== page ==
• G06F17/30Information retrieval; Database structures therefor ; File system structures therefor
    • G06F17/30286Information retrieval; Database structures therefor ; File system structures therefor in structured data stores
    • G06F17/30345Update requests
    • G06F17/30371Ensuring data consistency and integrity
    • GPHYSICS
    • G06COMPUTING; CALCULATING; COUNTING
    • G06QDATA PROCESSING SYSTEMS OR METHODS, SPECIALLY ADAPTED FOR ADMINISTRATIVE, COMMERCIAL, FINANCIAL, MANAGERIAL, SUPERVISORY OR FORECASTING PURPOSES; SYSTEMS OR METHODS SPECIALLY ADAPTED FOR ADMINISTRATIVE, COMMERCIAL, FINANCIAL, MANAGERIAL, SUPERVISORY OR FORECASTING PURPOSES, NOT OTHERWISE PROVIDED FOR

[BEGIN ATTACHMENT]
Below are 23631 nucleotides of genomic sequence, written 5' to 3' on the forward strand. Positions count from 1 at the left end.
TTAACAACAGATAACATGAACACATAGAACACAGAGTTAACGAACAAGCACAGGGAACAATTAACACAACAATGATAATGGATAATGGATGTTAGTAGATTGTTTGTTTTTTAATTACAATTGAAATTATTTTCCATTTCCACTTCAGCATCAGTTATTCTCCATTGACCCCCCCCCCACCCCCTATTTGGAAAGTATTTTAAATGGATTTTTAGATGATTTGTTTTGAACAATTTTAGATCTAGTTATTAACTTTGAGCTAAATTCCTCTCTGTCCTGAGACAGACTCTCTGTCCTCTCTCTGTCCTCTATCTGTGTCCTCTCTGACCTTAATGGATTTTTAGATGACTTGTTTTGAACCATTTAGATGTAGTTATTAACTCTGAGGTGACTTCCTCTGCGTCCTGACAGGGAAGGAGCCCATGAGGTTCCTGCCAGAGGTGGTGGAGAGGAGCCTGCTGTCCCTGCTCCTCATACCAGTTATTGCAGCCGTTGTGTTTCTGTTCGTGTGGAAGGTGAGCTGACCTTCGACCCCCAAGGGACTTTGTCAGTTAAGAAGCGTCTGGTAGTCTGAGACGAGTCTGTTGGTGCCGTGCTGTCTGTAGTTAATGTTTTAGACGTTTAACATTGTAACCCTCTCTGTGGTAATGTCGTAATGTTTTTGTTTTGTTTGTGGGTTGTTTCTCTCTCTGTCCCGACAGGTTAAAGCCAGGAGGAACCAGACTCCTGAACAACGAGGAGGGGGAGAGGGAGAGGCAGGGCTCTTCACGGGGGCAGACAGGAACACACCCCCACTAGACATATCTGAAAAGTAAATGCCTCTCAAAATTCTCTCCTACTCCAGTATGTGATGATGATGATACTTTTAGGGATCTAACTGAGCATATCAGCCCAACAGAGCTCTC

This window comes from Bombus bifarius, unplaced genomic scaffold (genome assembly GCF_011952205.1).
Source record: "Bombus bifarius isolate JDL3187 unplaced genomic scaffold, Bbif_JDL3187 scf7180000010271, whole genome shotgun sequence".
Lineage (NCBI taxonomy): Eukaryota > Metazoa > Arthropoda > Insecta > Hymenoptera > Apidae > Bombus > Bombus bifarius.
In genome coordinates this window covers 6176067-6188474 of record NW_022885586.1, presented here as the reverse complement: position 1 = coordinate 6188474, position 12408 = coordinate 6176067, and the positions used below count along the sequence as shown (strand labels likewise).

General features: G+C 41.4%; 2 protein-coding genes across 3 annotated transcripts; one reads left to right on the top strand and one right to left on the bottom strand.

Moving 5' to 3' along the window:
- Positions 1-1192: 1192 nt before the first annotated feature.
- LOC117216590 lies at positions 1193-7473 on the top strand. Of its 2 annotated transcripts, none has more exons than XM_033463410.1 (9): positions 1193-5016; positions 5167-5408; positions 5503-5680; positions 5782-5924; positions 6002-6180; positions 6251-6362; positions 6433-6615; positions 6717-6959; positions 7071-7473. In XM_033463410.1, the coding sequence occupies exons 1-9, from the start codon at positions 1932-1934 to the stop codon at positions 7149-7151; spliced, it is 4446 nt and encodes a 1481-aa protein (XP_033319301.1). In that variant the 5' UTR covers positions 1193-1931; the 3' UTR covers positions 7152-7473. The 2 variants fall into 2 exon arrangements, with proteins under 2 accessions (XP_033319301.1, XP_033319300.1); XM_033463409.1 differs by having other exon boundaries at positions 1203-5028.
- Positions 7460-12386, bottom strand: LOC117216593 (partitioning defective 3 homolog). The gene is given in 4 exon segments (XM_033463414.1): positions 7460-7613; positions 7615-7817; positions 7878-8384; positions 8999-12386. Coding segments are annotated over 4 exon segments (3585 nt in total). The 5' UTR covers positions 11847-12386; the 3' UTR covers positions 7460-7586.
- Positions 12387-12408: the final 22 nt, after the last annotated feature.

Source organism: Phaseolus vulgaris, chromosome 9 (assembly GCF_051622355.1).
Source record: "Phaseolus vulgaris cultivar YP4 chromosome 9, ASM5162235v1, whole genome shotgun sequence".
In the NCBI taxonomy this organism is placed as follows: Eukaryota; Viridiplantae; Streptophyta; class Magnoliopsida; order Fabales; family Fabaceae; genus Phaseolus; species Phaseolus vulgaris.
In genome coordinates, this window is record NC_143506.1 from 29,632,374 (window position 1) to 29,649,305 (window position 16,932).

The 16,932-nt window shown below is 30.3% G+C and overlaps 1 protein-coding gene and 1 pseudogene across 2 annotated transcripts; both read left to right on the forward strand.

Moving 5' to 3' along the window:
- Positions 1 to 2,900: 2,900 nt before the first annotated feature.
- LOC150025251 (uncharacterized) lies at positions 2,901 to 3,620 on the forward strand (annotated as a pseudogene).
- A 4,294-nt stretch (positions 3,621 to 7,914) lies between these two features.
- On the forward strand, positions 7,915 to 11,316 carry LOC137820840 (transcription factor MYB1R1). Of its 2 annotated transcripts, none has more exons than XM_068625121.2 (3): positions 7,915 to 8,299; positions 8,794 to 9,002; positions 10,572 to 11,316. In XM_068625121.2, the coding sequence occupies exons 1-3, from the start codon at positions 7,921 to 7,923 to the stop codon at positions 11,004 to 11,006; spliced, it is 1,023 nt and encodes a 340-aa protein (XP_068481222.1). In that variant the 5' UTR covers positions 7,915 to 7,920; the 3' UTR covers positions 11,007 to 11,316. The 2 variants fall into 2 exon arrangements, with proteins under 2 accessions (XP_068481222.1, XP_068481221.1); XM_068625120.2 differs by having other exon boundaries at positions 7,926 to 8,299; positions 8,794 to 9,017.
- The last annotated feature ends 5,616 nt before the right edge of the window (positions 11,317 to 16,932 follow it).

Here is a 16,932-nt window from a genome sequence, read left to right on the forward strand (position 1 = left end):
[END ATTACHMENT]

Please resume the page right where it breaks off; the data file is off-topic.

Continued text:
• G06Q10/00Administration; Management
    • G06Q10/06Resources, workflows, human or project management, e.g. organising, planning, scheduling or allocating time, human or machine resources; Enterprise planning; Organisational models
    • HELECTRICITY
    • H04ELECTRIC COMMUNICATION TECHNIQUE
    • H04LTRANSMISSION OF DIGITAL INFORMATION, e.g. TELEGRAPHIC COMMUNICATION
    • H04L41/00Arrangements for maintenance or administration or management of packet switching networks
    • H04L41/12Arrangements for maintenance or administration or management of packet switching networks network topology discovery or management
    • HELECTRICITY
    • H04ELECTRIC COMMUNICATION TECHNIQUE
    • H04LTRANSMISSION OF DIGITAL INFORMATION, e.g. TELEGRAPHIC COMMUNICATION
    • H04L41/00Arrangements for maintenance or administration or management of packet switching networks
    • H04L41/22Arrangements for maintenance or administration or management of packet switching networks using GUI [Graphical User Interface]
    • HELECTRICITY